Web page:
One of the challenges for those involved in training and steering the move towards quality improvement is how to prevent the development of apathy. It would be a considerable waste if the enthusiasm and energy for quality improvement were lost and over time became tarnished as “audit by another name.” It would be a loss not just for the profession, but more importantly for patients also.

Trying to find solutions to such a complex problem is fraught with difficulty. Recently, Tantrige argued for the inclusion of protected time for audit with a focus on local guideline development.[5]

Collaboratives

Another solution may be the development of trainee led collaboratives. These have shown success in terms of recruitment[6] and doing research[7] and audit[8] and have become increasingly recognised in surgery[9] and anaesthetics.[10] They encourage trainees to initiate projects and therefore might make audit seem more worthwhile. They also use the potential disadvantage of trainees rotating through different hospitals and turn this into an asset, enabling better quality projects with more meaningful results.

Cynicism and resentment towards audit will remain as long as the focus is on minimum standards, which simply encourage the minimum to be done. Becoming involved in a larger ongoing project may be highly worthwhile for a trainee, but if the loop is not completed then it may count for nothing when it comes to shortlisting and appraisal processes.

A trainee led “ground-up” model with support from senior clinicians and management allowing improvements based on observations and areas of perceived improvement may well improve trainee buy-in.

The opinions of today’s trainees matter because they are the consultants and medical leaders of tomorrow. The evidence of apathy and cynicism towards something so fundamental to our work is regrettable, but it could act as a catalyst for change. Achieving meaningful change requires trainees who understand the rationale for their efforts and want to improve practice in response to problems they see. Hurdles need to be overcome to change the mindset and thus enable trainees to “not just do the job, but also to improve the job.”[11] Changing the culture requires re-energising and re-engaging trainees so that they do audits not because they must, but because they can.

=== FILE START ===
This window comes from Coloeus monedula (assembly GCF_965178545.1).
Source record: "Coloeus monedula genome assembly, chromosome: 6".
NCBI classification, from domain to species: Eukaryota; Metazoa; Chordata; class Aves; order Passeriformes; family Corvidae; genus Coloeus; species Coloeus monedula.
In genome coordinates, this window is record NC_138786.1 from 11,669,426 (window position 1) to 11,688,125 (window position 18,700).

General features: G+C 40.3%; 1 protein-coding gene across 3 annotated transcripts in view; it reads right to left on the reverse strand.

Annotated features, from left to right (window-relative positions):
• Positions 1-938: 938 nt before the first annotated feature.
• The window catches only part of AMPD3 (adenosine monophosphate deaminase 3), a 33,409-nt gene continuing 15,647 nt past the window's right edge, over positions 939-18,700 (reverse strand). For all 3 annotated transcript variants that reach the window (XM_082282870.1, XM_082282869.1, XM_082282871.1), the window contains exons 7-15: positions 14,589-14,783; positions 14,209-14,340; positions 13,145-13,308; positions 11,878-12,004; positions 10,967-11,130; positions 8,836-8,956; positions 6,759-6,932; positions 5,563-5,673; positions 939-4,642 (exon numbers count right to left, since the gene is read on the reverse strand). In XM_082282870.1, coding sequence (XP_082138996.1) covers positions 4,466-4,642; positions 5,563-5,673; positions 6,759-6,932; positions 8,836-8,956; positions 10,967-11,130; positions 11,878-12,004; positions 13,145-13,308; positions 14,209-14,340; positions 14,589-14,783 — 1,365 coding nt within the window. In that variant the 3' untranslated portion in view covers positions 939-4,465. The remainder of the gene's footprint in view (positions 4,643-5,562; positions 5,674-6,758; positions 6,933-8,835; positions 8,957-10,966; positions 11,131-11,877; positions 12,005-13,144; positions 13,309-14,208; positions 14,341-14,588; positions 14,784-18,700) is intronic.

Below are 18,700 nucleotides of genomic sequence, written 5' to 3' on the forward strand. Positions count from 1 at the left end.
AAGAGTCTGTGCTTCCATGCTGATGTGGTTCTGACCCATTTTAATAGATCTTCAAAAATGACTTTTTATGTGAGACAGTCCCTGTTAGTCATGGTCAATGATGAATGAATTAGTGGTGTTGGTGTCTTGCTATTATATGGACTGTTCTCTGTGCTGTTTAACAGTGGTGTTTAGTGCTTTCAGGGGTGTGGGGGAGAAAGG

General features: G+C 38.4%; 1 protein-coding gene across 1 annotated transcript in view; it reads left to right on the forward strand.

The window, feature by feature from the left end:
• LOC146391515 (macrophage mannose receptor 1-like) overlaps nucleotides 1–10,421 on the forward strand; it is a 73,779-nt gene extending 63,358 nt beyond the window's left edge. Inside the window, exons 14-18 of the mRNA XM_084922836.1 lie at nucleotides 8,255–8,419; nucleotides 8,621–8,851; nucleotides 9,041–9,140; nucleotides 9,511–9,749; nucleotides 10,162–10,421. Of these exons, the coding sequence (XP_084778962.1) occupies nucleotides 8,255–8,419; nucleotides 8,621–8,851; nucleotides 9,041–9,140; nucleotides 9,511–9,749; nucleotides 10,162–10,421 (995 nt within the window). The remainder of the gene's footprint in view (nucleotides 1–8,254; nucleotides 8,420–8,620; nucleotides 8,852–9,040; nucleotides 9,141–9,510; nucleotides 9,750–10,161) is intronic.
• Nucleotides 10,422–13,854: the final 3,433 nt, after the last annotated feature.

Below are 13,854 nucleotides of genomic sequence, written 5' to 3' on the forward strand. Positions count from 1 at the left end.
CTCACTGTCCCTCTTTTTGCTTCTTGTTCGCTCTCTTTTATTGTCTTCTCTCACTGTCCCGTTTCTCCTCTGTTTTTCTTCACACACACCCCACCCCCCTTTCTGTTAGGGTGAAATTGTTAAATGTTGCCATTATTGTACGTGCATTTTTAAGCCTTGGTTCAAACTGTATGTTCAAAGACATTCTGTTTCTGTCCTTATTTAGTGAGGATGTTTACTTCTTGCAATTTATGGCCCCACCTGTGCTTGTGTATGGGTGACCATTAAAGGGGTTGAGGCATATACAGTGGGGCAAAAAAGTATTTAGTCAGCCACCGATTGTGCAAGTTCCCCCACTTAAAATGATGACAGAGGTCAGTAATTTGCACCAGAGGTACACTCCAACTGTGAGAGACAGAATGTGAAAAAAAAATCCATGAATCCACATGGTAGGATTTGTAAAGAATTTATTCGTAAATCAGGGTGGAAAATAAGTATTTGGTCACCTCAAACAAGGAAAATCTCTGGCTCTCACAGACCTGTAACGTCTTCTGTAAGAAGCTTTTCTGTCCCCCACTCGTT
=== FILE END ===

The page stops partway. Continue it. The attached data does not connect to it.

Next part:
Many thanks to Rob Price and Quentin Milner for their proofreading and advice.

Competing interests: I have read and understood BMJ’s policy on declaration of interests and declare the following interests: I am a South West Anaesthesia Research Matrix committee member 2014-5.

References

  1. Peden CJ, Rooney KD. Making improvement happen. Raising the standard: a compendium of audit recipes. 3rd ed. Royal College of Anaesthetists, 2012.
  2. Fulton RA. Goals and methods should be reappraised. BMJ  1996;312:1103.
  3. Berger A. Why doesn’t audit work? BMJ  1998;316:87.
  4. NHS. 2014 Person specification. Anaesthetics—ST3. Entry criteria. [Link] .
  5. Tantrige PM. Clinical audits must improve to benefit patients, providers, and doctors. BMJ Careers  2014. [Link] .
  6. Utility of an anaesthetic trainee led research network to contribute to multicentre studies. South West Anaesthesia Research Matrix (“SWARM”). Anaesthesia  2013;68(S3):44.
  7. Bhangu A, Kolias AG, Pinkney T, Hall NJ, Fitzgerald JE. Surgical research collaboratives in the UK. Lancet  2013;382:1091-2, doi: [Link] .
  8. South West Anaesthesia Research Matrix. [Link] .
  9. Association of Surgeons in Training. Trainee research collaborative. [Link] .
  10. National Institute of Academic Anaesthesia. A “how-to” guide to setting up a trainee-led research network. [Link] .
  11. Winthrop C, Wilkinson I, George J. The Francis and Keogh reviews have made junior doctors powerful agents for change. BMJ Careers  2013. [Link] .

Lawrence Kidd anaesthetics trainee, Royal Devon and Exeter Hospital, Exeter

 lawrence.kidd@nhs.net

Cite this as BMJ Careers ; doi: